There’s a broad meta-theme going around many of the huge number of great posts from the blogosphere this weekend, and it’s this: immersion.
Whether it’s Skyrim’s immersive gameplay, SW:TOR’s story immersion, or Raph Koster saying immersion is going away, it’s all about the immersive today.
- Melmoth of Killed in a Smiling Accident loves Skyrim, but has quit SWTOR, because he feels like SWTOR could be played better by Microsoft Excel – “In Skyrim I have to watch where my enemy is in the world. If the enemy is close, I try to hit him with a big sword … After one hundred and twenty eight hours or so of playing, this is still fantastically entertaining to me. I do not have to look down at a UI element and see if my sword is off global cooldown.”
- Chris of Level Capped sings the praises of the ultra-difficult, ultra-immersive Wurm Online – “There’s no empty accomplishments here, no achievements that pop up when you kill something, or make armor, or tie your shoe, or just log in like in other MMOs. The success is the achievement. It’s in the survival and the progression from tree to plank to wall to house. “
- Azuriel of In An Age responds to Raph Koster’s statement that immersion is no longer a key element in games – “Considering the widespread success of Skyrim, Minecraft, and the stubborn persistence of EVE, I am not entirely sure what he is talking about. “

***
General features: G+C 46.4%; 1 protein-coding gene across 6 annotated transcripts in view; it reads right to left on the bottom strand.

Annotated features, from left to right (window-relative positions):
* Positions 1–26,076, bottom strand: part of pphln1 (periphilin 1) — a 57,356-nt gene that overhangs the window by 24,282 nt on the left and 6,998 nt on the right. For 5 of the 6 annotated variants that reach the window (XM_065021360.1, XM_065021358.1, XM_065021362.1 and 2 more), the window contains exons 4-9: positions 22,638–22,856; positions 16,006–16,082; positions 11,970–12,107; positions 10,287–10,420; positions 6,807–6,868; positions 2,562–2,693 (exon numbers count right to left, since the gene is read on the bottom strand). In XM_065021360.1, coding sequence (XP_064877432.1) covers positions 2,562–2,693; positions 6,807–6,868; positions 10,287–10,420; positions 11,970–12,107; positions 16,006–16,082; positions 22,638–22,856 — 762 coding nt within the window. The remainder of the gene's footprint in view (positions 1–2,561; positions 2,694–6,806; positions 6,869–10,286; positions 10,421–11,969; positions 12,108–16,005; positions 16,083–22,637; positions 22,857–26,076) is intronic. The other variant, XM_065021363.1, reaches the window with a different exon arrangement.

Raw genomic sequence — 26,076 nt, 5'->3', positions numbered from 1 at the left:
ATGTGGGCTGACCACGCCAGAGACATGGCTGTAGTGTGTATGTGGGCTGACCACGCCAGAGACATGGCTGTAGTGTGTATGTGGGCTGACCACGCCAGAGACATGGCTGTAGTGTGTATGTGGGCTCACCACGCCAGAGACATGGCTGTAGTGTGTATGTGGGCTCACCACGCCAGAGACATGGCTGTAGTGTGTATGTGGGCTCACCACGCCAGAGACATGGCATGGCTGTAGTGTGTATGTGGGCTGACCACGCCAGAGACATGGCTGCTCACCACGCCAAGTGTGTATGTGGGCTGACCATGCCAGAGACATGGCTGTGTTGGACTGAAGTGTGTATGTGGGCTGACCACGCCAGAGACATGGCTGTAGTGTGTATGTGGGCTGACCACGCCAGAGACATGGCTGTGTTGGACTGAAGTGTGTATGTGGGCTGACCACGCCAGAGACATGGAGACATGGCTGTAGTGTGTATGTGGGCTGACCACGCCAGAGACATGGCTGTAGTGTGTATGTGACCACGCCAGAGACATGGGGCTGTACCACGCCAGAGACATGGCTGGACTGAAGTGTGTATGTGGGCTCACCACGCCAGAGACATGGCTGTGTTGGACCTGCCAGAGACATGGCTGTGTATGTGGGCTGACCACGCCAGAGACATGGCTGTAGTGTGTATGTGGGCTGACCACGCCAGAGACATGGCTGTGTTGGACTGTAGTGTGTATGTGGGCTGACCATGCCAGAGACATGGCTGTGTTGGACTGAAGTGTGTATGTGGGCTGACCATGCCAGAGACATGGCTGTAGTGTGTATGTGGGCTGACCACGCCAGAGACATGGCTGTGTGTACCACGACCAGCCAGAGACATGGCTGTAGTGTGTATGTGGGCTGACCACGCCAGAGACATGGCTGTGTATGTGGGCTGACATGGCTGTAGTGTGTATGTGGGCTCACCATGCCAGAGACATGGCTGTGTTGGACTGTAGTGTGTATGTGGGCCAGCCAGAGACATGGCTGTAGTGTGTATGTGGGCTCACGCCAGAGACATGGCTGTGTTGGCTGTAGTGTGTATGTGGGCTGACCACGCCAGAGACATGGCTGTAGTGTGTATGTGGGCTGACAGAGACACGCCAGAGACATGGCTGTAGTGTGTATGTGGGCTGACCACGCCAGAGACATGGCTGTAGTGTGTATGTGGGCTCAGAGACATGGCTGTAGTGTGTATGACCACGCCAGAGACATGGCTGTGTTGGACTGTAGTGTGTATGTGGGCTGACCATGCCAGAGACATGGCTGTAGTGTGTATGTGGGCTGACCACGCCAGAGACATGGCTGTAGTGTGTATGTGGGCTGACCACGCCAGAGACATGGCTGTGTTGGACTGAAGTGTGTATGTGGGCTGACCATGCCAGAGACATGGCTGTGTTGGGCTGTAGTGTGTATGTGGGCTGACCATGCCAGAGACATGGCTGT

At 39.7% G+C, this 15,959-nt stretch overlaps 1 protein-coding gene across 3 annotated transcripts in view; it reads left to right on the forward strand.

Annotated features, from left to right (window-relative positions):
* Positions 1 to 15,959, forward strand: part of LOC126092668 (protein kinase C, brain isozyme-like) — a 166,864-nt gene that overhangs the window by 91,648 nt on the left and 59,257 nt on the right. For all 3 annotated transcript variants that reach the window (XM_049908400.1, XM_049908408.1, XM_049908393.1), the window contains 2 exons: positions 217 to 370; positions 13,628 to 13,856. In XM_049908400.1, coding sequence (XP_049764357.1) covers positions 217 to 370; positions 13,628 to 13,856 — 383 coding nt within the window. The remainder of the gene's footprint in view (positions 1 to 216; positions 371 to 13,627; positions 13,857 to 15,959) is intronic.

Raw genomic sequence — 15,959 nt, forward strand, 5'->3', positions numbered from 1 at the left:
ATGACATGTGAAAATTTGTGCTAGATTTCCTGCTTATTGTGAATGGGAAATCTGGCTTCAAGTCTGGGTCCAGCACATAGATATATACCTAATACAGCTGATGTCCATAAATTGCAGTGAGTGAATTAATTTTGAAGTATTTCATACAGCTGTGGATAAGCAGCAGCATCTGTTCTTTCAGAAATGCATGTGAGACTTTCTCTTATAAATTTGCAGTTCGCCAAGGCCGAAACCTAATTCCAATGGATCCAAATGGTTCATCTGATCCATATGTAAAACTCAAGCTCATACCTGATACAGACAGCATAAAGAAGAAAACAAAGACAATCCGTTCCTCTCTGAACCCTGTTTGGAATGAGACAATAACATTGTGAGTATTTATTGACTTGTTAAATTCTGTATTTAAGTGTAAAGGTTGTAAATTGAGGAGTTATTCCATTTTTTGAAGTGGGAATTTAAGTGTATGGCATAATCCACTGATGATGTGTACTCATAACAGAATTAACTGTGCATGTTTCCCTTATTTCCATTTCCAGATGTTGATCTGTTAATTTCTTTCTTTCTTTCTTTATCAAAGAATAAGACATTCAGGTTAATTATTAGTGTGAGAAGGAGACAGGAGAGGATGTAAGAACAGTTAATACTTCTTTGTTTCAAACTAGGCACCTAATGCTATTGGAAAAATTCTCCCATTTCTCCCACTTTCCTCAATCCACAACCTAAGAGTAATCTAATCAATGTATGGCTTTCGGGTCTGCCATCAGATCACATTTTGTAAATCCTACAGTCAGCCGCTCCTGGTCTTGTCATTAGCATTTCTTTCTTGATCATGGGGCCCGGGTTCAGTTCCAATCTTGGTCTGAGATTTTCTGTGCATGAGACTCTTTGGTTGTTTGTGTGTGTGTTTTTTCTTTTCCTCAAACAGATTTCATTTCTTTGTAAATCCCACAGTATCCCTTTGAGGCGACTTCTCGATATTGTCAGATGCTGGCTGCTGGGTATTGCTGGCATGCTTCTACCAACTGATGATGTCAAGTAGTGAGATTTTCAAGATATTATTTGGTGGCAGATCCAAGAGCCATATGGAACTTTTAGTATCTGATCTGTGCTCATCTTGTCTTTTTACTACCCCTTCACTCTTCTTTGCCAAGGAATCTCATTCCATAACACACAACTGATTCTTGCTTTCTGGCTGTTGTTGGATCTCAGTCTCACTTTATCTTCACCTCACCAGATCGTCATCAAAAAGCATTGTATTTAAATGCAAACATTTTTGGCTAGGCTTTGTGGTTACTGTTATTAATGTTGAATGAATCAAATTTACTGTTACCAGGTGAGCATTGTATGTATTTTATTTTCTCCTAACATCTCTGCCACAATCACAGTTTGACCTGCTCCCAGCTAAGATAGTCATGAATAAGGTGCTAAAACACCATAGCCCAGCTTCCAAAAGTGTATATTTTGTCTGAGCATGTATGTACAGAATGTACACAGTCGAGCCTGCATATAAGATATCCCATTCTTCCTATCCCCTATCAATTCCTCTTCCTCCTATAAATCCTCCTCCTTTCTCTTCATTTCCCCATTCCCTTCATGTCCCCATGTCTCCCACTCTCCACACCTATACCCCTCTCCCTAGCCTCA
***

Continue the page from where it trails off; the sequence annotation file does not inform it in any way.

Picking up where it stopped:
- Tobold is comparing SWTOR to Scheherazade – and wonders how many stories it can spin before gamers cut its head off – “In spite the huge rumored budget of the game, I seriously doubt that SWTOR has stories for 1001 nights. And I guess modern gamers are about as willing as the king of Persia to lop of their previous games’ head and replace it with a virgin one.”
- And Spinks responds to him with enthusiasm not just about SWTOR’s story, but also about its gameplay – “I’m finding that the difficulty supports the storytelling. Not in every case for sure, but the way the single player class quests balance increasing difficulty with increasing story importance has worked really well to draw me in.”
- Finally, Edward Castronova of Terra Nova compares the openness of Skyrim to the rails of SWTOR ? – “SWTOR’s big innovation was the addition of thousands of filmed cutscenes to the game. As in Mass Effect, you’re watching a movie and playing some game during the breaks.”
What do you think? Personally, I’m getting very tempted indeed to try Wurm…